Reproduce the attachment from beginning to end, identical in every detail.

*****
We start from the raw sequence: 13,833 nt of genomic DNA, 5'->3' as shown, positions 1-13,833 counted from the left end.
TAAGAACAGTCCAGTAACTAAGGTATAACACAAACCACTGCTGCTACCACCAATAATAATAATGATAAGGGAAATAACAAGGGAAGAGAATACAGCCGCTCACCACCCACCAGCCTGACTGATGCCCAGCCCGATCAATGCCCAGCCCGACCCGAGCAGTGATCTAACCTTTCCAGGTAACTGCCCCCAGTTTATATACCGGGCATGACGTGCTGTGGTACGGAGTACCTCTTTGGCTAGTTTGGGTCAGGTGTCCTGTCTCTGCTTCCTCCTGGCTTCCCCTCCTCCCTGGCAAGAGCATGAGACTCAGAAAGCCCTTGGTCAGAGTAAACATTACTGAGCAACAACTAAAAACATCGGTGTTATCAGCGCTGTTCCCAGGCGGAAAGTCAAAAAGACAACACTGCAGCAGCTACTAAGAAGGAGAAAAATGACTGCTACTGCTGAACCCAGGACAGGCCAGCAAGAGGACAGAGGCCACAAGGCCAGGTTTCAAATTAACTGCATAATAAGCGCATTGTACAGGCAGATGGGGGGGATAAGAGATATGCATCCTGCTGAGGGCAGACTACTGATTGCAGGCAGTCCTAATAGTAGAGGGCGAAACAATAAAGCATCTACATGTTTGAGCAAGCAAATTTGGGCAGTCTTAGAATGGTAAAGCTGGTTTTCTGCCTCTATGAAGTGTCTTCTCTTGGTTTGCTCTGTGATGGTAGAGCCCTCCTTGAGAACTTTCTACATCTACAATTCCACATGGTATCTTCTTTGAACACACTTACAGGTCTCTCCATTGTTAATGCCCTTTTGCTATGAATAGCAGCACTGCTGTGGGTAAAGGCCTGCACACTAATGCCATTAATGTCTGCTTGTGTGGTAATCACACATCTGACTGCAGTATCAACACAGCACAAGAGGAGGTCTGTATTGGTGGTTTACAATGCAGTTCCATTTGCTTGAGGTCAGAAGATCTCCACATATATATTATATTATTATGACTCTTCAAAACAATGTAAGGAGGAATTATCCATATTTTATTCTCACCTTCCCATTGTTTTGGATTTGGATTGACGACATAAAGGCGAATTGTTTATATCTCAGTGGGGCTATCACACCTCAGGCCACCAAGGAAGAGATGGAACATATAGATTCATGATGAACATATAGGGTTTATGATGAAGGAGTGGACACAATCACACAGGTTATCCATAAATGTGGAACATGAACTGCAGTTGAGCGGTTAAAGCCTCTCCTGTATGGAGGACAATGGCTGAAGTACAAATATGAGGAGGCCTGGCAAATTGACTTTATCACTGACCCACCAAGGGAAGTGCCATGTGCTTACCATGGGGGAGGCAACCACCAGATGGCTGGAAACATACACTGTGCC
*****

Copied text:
We start from the raw sequence: 13,833 nt of genomic DNA, 5'->3' as shown, positions 1-13,833 counted from the left end.
TAAGAACAGTCCAGTAACTAAGGTATAACACAAACCACTGCTGCTACCACCAATAATAATAATGATAAGGGAAATAACAAGGGAAGAGAATACAGCCGCTCACCACCCACCAGCCTGACTGATGCCCAGCCCGATCAATGCCCAGCCCGACCCGAGCAGTGATCTAACCTTTCCAGGTAACTGCCCCCAGTTTATATACCGGGCATGACGTGCTGTGGTACGGAGTACCTCTTTGGCTAGTTTGGGTCAGGTGTCCTGTCTCTGCTTCCTCCTGGCTTCCCCTCCTCCCTGGCAAGAGCATGAGACTCAGAAAGCCCTTGGTCAGAGTAAACATTACTGAGCAACAACTAAAAACATCGGTGTTATCAGCGCTGTTCCCAGGCGGAAAGTCAAAAAGACAACACTGCAGCAGCTACTAAGAAGGAGAAAAATGACTGCTACTGCTGAACCCAGGACAGGCCAGCAAGAGGACAGAGGCCACAAGGCCAGGTTTCAAATTAACTGCATAATAAGCGCATTGTACAGGCAGATGGGGGGGATAAGAGATATGCATCCTGCTGAGGGCAGACTACTGATTGCAGGCAGTCCTAATAGTAGAGGGCGAAACAATAAAGCATCTACATGTTTGAGCAAGCAAATTTGGGCAGTCTTAGAATGGTAAAGCTGGTTTTCTGCCTCTATGAAGTGTCTTCTCTTGGTTTGCTCTGTGATGGTAGAGCCCTCCTTGAGAACTTTCTACATCTACAATTCCACATGGTATCTTCTTTGAACACACTTACAGGTCTCTCCATTGTTAATGCCCTTTTGCTATGAATAGCAGCACTGCTGTGGGTAAAGGCCTGCACACTAATGCCATTAATGTCTGCTTGTGTGGTAATCACACATCTGACTGCAGTATCAACACAGCACAAGAGGAGGTCTGTATTGGTGGTTTACAATGCAGTTCCATTTGCTTGAGGTCAGAAGATCTCCACATATATATTATATTATTATGACTCTTCAAAACAATGTAAGGAGGAATTATCCATATTTTATTCTCACCTTCCCATTGTTTTGGATTTGGATTGACGACATAAAGGCGAATTGTTTATATCTCAGTGGGGCTATCACACCTCAGGCCACCAAGGAAGAGATGGAACATATAGATTCATGATGAACATATAGGGTTTATGATGAAGGAGTGGACACAATCACACAGGTTATCCATAAATGTGGAACATGAACTGCAGTTGAGCGGTTAAAGCCTCTCCTGTATGGAGGACAATGGCTGAAGTACAAATATGAGGAGGCCTGGCAAATTGACTTTATCACTGACCCACCAAGGGAAGTGCCATGTGCTTACCATGGGGGAGGCAACCACCAGATGGCTGGAAACATACACTGTGCC